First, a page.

Sonnet: My Friend

When hope’s last touch had, ever weary, left;
And never, solace opened up her arms;
Sweet dreams pervading comfort had been reft;
And fertile life had quitted of her charms.

Life, seeming ended, ever lingered on;
And pity choked her ever-ringing word.
It seemed as though I were a passing pawn
Unheeding of all joy and never heard.

When panic reared his dreaded mask, I had
To desperately seek to task this ache.
Instead, you offered friendship. (I was glad
To take whatever kindness I could take.)

Though first, it seemed your offering was small,
What magic, that you gave a gift at all!

  • One more for Jena:
    Though never would a hundred
    Ever be enough.

Sonnet VII: Lucky

It’s true, I always get what I desire,
But most of my desires rest in you.
Such boyish dreams, but definitely knew
What would, in all complexity, transpire;

I knew the field, I knew the world entire;
And this, that every wish of mine came true.
I saw our lives as they began anew,
And understood what life would then require.

That both of us, so perfectly sincere;
So very much as when we first began;
And now, as once we did, we would declare;
As strong as ever once, and as severe;
And all our long tomorrows, better than
Our yesterdays; and all beyond compare.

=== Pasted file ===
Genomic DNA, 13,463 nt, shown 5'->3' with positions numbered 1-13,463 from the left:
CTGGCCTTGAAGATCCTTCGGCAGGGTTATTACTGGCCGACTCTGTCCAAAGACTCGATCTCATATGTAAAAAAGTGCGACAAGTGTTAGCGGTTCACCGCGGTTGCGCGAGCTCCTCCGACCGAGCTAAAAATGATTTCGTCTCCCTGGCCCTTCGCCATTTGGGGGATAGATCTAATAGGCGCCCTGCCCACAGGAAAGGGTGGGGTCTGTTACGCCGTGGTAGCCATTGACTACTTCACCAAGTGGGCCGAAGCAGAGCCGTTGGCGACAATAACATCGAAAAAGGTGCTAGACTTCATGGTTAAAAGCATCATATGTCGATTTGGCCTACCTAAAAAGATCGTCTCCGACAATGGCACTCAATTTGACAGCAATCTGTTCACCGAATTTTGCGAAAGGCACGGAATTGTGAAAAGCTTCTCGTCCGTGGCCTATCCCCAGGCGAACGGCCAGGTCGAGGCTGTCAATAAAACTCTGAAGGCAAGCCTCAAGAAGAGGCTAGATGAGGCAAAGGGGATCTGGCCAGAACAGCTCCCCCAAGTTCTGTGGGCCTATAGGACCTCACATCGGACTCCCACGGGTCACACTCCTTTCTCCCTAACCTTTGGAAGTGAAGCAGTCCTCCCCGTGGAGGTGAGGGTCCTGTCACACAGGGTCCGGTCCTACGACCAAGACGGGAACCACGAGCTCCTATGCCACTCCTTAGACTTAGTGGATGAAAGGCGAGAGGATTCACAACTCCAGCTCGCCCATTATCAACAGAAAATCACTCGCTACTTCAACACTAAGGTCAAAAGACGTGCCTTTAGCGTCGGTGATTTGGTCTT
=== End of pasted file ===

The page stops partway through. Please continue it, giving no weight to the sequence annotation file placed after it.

This sonnet is part of a short sequence; click here to read it all:


Sonnet VI: Nurtured Nature

I lay in thought, while others raced ahead.
Until I understood what friendship was.
I chose to look, while others leapt  instead,
And learned what loving is, and what it does.

I searched inside, while many never could,
To troll the depths and nature of desire,
Though scorned, I searched until I understood
The metal that would fealty require.

I learned; and kept  my friendship, burning love,
And deep desire, gilt like royalty;
For now, I knew the worth and nature of
Such strong emotions wrapped in loyalty:

So nurtured, close together, as they grew,
Until the day I gave them all to you.

This sonnet is part of a short sequence; click here to read it all:


Sonnet V: Bad Times

Love, have I hurt you, yet you love me still;
When I am bitter; still you understand;
You knew I was alone, and took my hand;
And knew I loved you as I always will.

Love me, as I love you, though you’ve hurt me;
So fine you are, how could I but forgive;
The girl whose magic taught a boy to live;
The woman who would teach a man to see.

We never let our circumstance prevail;
And ever after felt our bold belief;
What power, this, may triumph over grief;
And leaves but little meaningless travail.

Not fire for strength, to grist the mill, nor more
To climb–No hill–but bad times to ignore.

This sonnet is part of a short sequence; click here to read it all: